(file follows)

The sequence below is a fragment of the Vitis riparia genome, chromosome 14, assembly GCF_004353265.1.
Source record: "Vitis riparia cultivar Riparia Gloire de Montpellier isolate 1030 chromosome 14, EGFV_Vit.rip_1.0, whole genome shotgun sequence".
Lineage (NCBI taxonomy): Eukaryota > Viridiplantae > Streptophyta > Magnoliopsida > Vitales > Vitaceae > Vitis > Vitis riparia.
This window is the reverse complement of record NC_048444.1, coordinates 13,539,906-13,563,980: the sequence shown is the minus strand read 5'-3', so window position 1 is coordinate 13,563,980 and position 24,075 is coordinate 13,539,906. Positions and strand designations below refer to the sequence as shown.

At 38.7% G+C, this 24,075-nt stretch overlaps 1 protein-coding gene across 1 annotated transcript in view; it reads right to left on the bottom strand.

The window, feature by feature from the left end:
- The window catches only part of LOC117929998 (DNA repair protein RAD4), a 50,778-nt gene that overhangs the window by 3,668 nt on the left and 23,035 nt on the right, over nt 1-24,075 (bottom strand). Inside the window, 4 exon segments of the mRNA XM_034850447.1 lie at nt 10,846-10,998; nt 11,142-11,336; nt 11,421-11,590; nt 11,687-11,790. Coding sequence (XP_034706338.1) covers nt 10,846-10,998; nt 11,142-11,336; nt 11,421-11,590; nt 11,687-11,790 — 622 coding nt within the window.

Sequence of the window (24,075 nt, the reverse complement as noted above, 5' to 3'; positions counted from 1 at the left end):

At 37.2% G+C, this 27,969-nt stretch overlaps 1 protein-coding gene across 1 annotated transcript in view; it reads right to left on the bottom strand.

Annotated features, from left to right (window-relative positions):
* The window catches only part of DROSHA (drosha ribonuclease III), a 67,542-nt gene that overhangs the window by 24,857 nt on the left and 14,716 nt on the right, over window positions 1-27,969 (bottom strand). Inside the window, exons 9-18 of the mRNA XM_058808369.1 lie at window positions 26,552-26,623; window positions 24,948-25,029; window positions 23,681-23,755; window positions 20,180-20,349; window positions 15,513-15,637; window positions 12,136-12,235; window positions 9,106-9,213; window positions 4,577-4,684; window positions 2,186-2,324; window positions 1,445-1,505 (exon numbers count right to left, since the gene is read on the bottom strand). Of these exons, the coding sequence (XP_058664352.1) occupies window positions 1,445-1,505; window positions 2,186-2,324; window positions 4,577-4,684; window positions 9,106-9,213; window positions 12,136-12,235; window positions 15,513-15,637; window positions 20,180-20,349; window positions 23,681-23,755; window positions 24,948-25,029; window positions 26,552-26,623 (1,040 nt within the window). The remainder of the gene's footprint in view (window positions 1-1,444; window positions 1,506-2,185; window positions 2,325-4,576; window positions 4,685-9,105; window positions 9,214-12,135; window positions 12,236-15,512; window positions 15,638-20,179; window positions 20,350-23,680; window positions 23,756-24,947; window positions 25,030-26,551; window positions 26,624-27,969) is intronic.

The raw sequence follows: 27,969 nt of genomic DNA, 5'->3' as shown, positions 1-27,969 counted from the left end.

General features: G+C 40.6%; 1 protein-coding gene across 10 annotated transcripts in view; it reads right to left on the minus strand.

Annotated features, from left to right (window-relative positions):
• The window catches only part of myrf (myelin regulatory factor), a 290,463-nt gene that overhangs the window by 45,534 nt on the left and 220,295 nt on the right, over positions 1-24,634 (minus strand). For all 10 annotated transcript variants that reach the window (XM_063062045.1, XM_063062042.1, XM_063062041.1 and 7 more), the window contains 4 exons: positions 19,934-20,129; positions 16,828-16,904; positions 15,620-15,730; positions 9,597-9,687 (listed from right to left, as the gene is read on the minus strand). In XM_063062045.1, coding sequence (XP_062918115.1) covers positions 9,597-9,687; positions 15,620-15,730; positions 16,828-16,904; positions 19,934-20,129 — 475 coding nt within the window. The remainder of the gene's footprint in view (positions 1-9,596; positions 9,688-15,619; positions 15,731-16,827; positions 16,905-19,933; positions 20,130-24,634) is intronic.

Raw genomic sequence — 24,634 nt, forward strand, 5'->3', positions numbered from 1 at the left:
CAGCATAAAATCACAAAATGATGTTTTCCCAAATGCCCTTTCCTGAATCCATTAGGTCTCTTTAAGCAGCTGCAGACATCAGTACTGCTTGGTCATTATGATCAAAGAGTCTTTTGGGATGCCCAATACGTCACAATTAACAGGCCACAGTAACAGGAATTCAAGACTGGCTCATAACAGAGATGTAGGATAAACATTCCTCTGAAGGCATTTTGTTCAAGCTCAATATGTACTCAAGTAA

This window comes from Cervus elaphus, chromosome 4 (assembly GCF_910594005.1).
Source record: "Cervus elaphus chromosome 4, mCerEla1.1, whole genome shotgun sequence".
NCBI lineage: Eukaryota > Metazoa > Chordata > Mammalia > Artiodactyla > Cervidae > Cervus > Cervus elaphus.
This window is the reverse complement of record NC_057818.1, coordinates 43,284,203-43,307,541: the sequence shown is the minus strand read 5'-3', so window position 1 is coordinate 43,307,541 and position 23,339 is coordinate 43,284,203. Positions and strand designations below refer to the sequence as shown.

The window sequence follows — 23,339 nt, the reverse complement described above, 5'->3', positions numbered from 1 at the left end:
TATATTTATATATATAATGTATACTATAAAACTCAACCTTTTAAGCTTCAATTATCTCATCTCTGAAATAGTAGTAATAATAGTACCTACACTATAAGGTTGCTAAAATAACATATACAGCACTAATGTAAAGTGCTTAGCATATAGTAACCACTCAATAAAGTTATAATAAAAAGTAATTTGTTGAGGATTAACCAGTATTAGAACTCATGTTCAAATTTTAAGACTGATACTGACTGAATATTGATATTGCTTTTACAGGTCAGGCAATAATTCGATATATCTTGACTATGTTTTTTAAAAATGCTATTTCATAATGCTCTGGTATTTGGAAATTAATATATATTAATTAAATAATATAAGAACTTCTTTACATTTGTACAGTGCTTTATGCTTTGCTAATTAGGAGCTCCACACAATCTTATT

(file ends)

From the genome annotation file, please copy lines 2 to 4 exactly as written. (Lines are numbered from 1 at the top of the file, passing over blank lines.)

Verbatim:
Source record: "Vitis riparia cultivar Riparia Gloire de Montpellier isolate 1030 chromosome 14, EGFV_Vit.rip_1.0, whole genome shotgun sequence".
Lineage (NCBI taxonomy): Eukaryota > Viridiplantae > Streptophyta > Magnoliopsida > Vitales > Vitaceae > Vitis > Vitis riparia.
This window is the reverse complement of record NC_048444.1, coordinates 13,539,906-13,563,980: the sequence shown is the minus strand read 5'-3', so window position 1 is coordinate 13,563,980 and position 24,075 is coordinate 13,539,906. Positions and strand designations below refer to the sequence as shown.